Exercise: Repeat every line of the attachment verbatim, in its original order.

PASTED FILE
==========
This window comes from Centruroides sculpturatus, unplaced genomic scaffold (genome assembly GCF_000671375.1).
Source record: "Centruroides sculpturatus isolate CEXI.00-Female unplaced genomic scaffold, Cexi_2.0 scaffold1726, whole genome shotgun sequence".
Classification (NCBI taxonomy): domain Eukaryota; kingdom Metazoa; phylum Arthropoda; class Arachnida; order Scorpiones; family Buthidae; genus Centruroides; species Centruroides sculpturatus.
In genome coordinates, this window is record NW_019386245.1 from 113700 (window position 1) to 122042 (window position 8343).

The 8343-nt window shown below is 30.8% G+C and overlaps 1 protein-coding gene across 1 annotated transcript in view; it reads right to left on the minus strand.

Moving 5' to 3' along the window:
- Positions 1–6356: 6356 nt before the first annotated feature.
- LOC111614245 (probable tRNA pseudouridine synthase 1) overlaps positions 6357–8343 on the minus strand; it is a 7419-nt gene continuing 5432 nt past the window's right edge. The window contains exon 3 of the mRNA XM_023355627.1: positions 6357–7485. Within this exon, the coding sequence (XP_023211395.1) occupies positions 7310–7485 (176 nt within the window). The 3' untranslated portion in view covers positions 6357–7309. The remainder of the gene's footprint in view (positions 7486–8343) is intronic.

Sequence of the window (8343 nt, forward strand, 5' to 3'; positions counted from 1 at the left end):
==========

This window comes from Centruroides sculpturatus, unplaced genomic scaffold (genome assembly GCF_000671375.1).
Source record: "Centruroides sculpturatus isolate CEXI.00-Female unplaced genomic scaffold, Cexi_2.0 scaffold1726, whole genome shotgun sequence".
Classification (NCBI taxonomy): domain Eukaryota; kingdom Metazoa; phylum Arthropoda; class Arachnida; order Scorpiones; family Buthidae; genus Centruroides; species Centruroides sculpturatus.
In genome coordinates, this window is record NW_019386245.1 from 113700 (window position 1) to 122042 (window position 8343).

The 8343-nt window shown below is 30.8% G+C and overlaps 1 protein-coding gene across 1 annotated transcript in view; it reads right to left on the minus strand.

Moving 5' to 3' along the window:
- Positions 1–6356: 6356 nt before the first annotated feature.
- LOC111614245 (probable tRNA pseudouridine synthase 1) overlaps positions 6357–8343 on the minus strand; it is a 7419-nt gene continuing 5432 nt past the window's right edge. The window contains exon 3 of the mRNA XM_023355627.1: positions 6357–7485. Within this exon, the coding sequence (XP_023211395.1) occupies positions 7310–7485 (176 nt within the window). The 3' untranslated portion in view covers positions 6357–7309. The remainder of the gene's footprint in view (positions 7486–8343) is intronic.

Sequence of the window (8343 nt, forward strand, 5' to 3'; positions counted from 1 at the left end):